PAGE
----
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This article is an excerpt from
Castes and Tribes of Southern India
By Edgar Thurston, C.I.E.,
Superintendent, Madras Government Museum; Correspondant
Étranger, Société d’Anthropologie de Paris; Socio
Corrispondante, Societa,Romana di Anthropologia.
Assisted by K. Rangachari, M.A.,
of the Madras Government Museum.

Government Press, Madras


In the Madras Census Report, 1901, Aiyarakam is summed up as being a caste of Telugu cultivators, who, in their social and religious observances, closely follow the Kāpus and Balijas, may intermarry with Telagas, and will accept drinking water from the hands of Gollas. According to Mr. C. Hayavadana Rao, to whom I am indebted for the following note, the Aiyarakulu are a section of Kāpus, who rose in the social scale by Royal favour. The name is derived from aiya and rikam, denoting the act of being an aiya or distinguished person. The Aiyarakulu state that their forefathers were soldiers in the Vizianagram army, and rendered great services to the Rājas. They have a story [20]to the effect that, on one occasion, they proceeded on an expedition against a Golconda force, and gave so much trouble to the Muhammadan commander thereof that, after putting them to the sword, he proceeded to their own country, to destroy their homes. On hearing of this, the women, dressing themselves in male attire, advanced with bayonets and battle-axes against the Muhammadans, and drove them off in great disorder. The Rāja, in return for their gallant conduct, adorned their legs with silver bangles, such as the women still wear at the present day.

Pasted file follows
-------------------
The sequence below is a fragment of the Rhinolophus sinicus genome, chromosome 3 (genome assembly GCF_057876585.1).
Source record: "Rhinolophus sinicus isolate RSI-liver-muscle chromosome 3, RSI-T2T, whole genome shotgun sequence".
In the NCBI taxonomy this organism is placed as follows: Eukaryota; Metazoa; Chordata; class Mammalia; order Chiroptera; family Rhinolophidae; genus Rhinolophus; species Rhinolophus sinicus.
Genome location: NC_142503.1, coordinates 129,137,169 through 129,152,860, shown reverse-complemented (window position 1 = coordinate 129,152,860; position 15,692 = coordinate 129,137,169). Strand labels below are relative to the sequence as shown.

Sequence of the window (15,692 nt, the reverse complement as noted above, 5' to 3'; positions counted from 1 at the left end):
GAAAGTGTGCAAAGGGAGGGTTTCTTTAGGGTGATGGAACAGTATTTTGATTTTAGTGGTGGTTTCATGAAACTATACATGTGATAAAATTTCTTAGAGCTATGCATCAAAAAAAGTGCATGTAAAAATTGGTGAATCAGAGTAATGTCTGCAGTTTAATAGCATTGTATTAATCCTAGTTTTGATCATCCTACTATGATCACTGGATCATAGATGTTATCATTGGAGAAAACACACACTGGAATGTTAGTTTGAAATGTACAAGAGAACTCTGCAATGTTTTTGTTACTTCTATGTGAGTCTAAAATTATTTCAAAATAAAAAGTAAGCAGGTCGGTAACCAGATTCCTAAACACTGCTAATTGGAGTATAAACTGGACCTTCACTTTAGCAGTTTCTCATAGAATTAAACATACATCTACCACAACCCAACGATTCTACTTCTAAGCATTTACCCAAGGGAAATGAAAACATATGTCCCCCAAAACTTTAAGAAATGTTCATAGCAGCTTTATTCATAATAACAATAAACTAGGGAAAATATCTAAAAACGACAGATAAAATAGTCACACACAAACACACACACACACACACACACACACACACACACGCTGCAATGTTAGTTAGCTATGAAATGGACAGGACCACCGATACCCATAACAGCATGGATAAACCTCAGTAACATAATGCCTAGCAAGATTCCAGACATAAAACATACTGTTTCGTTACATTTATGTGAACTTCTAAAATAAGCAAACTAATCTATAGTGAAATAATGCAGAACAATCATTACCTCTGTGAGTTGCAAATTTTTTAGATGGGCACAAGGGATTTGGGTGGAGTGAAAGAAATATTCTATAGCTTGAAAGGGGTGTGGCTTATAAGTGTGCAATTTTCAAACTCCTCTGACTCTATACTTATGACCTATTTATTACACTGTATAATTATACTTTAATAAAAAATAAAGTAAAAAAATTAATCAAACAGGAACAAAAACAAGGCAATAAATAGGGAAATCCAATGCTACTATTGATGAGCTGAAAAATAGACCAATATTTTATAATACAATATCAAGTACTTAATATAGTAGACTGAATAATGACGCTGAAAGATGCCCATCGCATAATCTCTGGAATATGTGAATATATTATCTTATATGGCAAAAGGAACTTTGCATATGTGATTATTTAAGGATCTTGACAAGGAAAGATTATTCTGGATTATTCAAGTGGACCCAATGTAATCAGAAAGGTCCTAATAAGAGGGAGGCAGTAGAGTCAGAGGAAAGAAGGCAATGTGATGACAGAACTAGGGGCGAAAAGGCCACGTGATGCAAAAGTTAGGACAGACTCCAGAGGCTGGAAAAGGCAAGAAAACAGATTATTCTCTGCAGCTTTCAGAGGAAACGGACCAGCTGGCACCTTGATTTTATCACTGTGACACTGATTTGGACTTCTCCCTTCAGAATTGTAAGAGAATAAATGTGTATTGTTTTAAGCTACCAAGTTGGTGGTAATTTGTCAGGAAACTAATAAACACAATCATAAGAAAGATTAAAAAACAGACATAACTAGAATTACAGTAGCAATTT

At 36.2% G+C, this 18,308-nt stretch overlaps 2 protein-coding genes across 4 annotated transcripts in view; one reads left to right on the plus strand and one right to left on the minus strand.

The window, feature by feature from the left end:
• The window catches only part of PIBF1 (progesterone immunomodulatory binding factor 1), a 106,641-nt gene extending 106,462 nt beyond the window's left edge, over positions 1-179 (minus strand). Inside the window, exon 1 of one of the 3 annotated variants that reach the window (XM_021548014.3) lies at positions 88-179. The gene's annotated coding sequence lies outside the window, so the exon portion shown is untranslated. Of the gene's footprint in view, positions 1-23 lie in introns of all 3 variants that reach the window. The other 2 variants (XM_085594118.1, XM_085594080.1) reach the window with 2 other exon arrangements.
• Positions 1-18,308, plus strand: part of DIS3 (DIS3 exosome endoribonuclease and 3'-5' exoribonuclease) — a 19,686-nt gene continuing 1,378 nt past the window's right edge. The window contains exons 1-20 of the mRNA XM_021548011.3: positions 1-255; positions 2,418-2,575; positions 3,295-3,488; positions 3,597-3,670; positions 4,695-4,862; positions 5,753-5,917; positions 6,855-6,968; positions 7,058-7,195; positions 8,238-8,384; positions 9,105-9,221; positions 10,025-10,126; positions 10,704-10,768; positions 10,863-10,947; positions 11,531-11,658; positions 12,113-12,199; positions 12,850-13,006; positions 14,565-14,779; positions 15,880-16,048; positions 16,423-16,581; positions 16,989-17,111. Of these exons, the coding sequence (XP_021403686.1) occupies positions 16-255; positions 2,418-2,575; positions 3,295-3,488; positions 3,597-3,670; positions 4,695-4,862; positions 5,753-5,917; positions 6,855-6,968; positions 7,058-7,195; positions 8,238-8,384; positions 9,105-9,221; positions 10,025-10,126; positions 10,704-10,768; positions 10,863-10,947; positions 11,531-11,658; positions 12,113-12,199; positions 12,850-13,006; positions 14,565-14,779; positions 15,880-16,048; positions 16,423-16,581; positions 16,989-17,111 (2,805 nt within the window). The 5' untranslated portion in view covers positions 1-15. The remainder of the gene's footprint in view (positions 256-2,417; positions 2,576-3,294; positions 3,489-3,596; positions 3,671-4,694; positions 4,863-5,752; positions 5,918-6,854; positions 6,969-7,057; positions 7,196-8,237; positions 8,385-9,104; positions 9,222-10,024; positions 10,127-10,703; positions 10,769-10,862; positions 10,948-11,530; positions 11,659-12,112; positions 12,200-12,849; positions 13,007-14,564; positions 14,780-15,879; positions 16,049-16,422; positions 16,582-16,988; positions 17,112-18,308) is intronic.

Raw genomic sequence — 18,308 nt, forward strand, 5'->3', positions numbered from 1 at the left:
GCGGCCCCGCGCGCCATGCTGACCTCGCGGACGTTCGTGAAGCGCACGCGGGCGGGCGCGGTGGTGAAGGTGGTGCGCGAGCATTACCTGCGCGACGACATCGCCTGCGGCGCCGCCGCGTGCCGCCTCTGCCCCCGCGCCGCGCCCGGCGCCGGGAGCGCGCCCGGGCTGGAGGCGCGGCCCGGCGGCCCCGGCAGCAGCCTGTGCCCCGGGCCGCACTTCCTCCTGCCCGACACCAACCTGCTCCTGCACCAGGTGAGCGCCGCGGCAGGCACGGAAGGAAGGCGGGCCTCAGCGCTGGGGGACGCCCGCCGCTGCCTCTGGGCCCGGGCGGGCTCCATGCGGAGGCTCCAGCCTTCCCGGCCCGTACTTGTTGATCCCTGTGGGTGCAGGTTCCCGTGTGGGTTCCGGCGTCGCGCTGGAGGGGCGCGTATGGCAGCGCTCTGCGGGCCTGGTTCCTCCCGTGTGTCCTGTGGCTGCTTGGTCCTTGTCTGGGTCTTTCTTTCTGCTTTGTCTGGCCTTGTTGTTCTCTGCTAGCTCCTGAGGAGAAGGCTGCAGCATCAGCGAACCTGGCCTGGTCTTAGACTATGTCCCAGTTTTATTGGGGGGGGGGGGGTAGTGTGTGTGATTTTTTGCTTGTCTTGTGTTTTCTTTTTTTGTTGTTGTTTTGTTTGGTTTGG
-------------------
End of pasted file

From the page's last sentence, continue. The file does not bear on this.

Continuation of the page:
The Aiyarakulu are divided into gōtras, such as nāga (cobra), tābēlu (tortoise), etc., which are strictly totemistic, and are further divided into exogamous septs or intipērulu. The custom of mēnarikam, according to which a man should marry his maternal uncle’s daughter, is in force. Girls are married before puberty, and a Brāhman officiates at the wedding rites, during which the bride and bridegroom wear silver sacred threads, which are subsequently converted into rings. Some Aiyarakulu call themselves Rāzus, and wear the sacred thread, but interdine and intermarry with other members of the community. The remarriage of widows, and divorce are forbidden.

The principal occupation of the Aiyarakulus is cultivating, but, in some parts, many of them are cart-drivers plying between the plains of Vizagapatam and the Agency tracts. The usual title of members of the caste is Pātrudu.

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